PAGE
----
Sunday, November 19, 2006

We'll see here how well I can write in a coffee shop filled to the rafters with people here for the gala opening of Common Good Books downstairs. There's currently a jazz combo playing in a space about the size of my living room, and of course that's where I'm sitting. The combo's okay, they're certainly earnest, but they're really distracting since they are performing pretty much in my lap. I have to reach around the saxophone player to type this.

The good news about the jazz guys is that my pal Melissa Rainville fronted them for a couple of songs, including “Autumn Leaves,” a smoky, sultry, bluesy number that caused me to once again fall madly in love with Melissa. Please don't tell her though, you'll scare her to death. I routinely drink scotches older than her, or would if I could still afford them.

This post has been continued today, Sunday, because it turned out I couldn't write in a coffee shop filled to the rafters.

RECIPE FOR DISASTER: 1 small coffee shop, 200 people, 50 gallons of coffee, 1 unisex restroom.

After the third spectacular bladder explosion – not mine, thankfully – I felt it behooved me to get the hell out. Not sure where the word “behooved” comes from, but if I look it up I'll never get this finished.

Because today we're going to be following some convoluted threads. The first convolution is that, when I was googling “Autumn Leaves” to provide the helpful link above, I ran across this:

Autumn Leaves. A 'burb for those in their golden years who maintain a diary or journal on the web. Join now!”

Hmmm. Nice name. I'm in my silver years, if not golden. I maintain a diary or journal (of sorts) on the web. Maybe I'll join! Except, what do they mean by a 'burb? Do I have to move to the outskirts of Phoenix? How can you join a 'burb? Are the only people who live there old bloggers? Perhaps I should rethink this plan. However, I note in passing that if they had used the original French song title ("Les feuilles mortes"), the 'burb would be named “Dead Leaves" instead of "Autumn Leaves." This would no doubt diminish the popularity of the place with the blogging blue-hairs. Marketing is everything.

So, path followed, back to the top. Yesterday I had the foresight to plan around the Common Good Books gala open house, so I left earlier than usual for a Saturday morning blogging gig. As I was driving to the coffee shop, and after stopping to buy gas for the wood chipper, I found myself wondering about the word “gala.” It looks sort of funny. Where does it come from? So once I arrived at the coffee shop I reached around the sax player and looked it up.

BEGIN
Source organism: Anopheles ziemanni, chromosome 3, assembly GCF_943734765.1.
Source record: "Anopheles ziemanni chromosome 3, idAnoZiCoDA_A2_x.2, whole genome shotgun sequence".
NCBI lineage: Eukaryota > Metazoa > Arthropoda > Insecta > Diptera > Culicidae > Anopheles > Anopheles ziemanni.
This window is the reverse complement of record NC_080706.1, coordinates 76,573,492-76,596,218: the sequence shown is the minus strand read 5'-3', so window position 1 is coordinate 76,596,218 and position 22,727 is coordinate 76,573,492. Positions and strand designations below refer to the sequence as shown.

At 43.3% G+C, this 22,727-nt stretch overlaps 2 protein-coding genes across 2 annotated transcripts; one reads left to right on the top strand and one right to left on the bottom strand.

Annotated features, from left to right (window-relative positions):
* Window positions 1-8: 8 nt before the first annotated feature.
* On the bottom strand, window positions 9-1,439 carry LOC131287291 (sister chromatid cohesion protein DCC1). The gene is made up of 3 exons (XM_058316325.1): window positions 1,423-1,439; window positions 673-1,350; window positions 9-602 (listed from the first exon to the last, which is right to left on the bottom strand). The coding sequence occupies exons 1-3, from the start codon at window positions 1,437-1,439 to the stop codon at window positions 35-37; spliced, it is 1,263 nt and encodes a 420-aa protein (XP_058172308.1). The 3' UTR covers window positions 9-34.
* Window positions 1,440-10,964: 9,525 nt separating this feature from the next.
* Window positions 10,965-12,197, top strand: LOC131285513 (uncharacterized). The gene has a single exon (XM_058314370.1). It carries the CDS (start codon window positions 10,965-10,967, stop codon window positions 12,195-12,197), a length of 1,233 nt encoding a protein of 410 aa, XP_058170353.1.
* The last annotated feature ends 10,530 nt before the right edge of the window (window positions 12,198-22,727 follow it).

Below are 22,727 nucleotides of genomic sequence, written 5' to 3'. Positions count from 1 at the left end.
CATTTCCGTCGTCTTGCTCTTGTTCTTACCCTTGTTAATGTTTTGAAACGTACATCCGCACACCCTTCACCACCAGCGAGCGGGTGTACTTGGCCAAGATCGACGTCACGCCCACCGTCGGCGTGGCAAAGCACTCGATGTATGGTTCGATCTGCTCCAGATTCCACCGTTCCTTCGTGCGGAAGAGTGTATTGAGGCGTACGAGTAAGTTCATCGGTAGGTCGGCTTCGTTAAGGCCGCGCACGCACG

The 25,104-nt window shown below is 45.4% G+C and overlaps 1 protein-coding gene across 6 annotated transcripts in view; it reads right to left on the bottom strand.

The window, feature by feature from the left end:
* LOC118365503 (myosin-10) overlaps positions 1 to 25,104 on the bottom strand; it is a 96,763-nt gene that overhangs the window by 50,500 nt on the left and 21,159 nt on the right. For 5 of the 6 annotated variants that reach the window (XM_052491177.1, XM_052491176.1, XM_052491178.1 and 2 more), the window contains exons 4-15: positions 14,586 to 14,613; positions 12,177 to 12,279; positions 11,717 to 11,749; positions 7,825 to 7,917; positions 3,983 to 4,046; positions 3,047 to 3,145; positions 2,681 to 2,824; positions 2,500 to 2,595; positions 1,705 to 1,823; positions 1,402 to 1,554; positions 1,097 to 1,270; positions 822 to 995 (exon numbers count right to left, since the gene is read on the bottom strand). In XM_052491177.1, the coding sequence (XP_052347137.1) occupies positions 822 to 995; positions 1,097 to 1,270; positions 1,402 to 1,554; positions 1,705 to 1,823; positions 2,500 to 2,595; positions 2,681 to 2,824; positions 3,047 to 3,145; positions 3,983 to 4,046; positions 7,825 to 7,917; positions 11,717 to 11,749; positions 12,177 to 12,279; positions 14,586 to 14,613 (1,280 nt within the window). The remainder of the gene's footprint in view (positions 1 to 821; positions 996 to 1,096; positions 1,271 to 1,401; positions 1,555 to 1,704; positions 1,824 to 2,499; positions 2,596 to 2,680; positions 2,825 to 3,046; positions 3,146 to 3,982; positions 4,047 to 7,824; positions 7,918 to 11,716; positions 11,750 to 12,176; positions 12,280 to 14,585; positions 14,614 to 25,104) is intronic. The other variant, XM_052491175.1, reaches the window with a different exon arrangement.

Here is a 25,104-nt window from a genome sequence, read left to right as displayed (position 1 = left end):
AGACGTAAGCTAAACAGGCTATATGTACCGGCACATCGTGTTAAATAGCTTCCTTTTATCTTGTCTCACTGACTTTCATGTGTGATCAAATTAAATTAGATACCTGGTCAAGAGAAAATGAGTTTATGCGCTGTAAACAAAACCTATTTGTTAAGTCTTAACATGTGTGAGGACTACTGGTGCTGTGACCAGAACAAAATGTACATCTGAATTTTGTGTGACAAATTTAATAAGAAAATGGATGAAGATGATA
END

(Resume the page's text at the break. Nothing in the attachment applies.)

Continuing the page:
Sadly, there is nothing remarkable about the etymology of “gala”. It is from Italian; the Italians swiped it from the Middle French “gale”, which meant “festivity”. In other words, “gala.” Not much there to work with.

Not one to be easily stymied, however, I decided to look up a putative synonym for “gala” in the thesaurus, “Saturnalia.” This proved to be a much richer vein to mine.

The first thing I noticed in the Wikipedia “Saturnalia” entry was that there was a cross-link to “an early sauropodomorph dinosaur, Saturnalia”. Cool, I thought. A Party Dinosaur. Who knew? Visions of dinosaur frat parties combined in my head with orgy scenes from various Fellini and Ken Russell movies. The result was a sort of X-rated cartoon thing I'm pretty sure Pixar will never produce. The less said of it here the better, I suppose.

Satunalia is a festival that is celebrated in mid-December. The Romans originated it as a feast dedicated to the god Saturn. See the Wikipedia article if you want to know more. One of the things I liked most in the Wiki Saturnalia piece was at the bottom:

The customary greeting for the occasion is a "Io, Saturnalia!" — io (pronounced "yo") being a Latin interjection related to "ho" (as in "Ho, praise to Saturn").

You know where I'm going with this. It's nice to learn that Ebonics has a Latin pedigree that I never suspected.



Done with “Saturnalia.” Back to “gala.” I have long been a fan of Salvador Dalí and I recalled that his wife was named Gala. She was the model for “The Madonna of Port Lligat,” a painting that I have always admired greatly. Plus she has a decent left breast. So back to good old Wikipedia for Gala Dalí.

Now Gala's entry is a pretty racy little article for Wikipedia. It seems that the words “chaste” and “demure” were not words that were very often used in the same sentence as “Gala.” Indeed, the article says she was accused of being a megaera. and that Salvador, my hero, was a practicer of candaulism. What the f*ck?

I quickly learned that a megaera is, basically, a jealous or spiteful woman. Hmph. The person who wrote the Wikipedia article must be related to me somehow, to use a two-dollar word where a twenty-five-center would have served as well. At least I learned something.

As all the rest of you probably already know, candaulism is the practice of exposing one's wife, or a picture of her, to other voyeuristic people. Oddly enough, this word was in use before the Internet ever existed. The pre-web candaulists must have had a relatively tough go of it back then compared to today's modern candualist. Now any jerkoff (dang, thought I added that to the spell checker dictionary) can post naked pictures of his wife where the whole world can see them. Ain't progress great?

At last we come to the end of the Gala Convolutions. I hope you found them interesting and informative. I did. I even found them useful. If I ever date again, when we have the inevitable confrontation I can shout “Io, megaera, how'd you like me to candaulize your ass? Ho won't be praising her Saturn then!” This is sure to settle things quickly, with me the obvious victor. At least until she looks the shit up on Wikipedia.

-- Hulles


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